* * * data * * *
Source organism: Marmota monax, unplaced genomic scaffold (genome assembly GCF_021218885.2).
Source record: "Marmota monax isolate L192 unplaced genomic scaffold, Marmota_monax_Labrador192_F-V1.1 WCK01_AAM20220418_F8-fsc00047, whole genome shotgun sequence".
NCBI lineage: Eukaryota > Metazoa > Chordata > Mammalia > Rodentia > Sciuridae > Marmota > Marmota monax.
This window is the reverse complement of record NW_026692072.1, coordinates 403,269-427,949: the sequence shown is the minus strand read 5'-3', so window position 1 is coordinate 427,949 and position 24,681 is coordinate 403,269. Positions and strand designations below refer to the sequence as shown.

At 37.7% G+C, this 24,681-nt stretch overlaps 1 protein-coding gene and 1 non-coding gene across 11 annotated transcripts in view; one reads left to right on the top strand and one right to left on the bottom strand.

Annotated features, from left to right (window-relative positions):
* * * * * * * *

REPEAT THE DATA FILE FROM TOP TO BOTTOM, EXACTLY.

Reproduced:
Source organism: Marmota monax, unplaced genomic scaffold (genome assembly GCF_021218885.2).
Source record: "Marmota monax isolate L192 unplaced genomic scaffold, Marmota_monax_Labrador192_F-V1.1 WCK01_AAM20220418_F8-fsc00047, whole genome shotgun sequence".
NCBI lineage: Eukaryota > Metazoa > Chordata > Mammalia > Rodentia > Sciuridae > Marmota > Marmota monax.
This window is the reverse complement of record NW_026692072.1, coordinates 403,269-427,949: the sequence shown is the minus strand read 5'-3', so window position 1 is coordinate 427,949 and position 24,681 is coordinate 403,269. Positions and strand designations below refer to the sequence as shown.

At 37.7% G+C, this 24,681-nt stretch overlaps 1 protein-coding gene and 1 non-coding gene across 11 annotated transcripts in view; one reads left to right on the top strand and one right to left on the bottom strand.

Annotated features, from left to right (window-relative positions):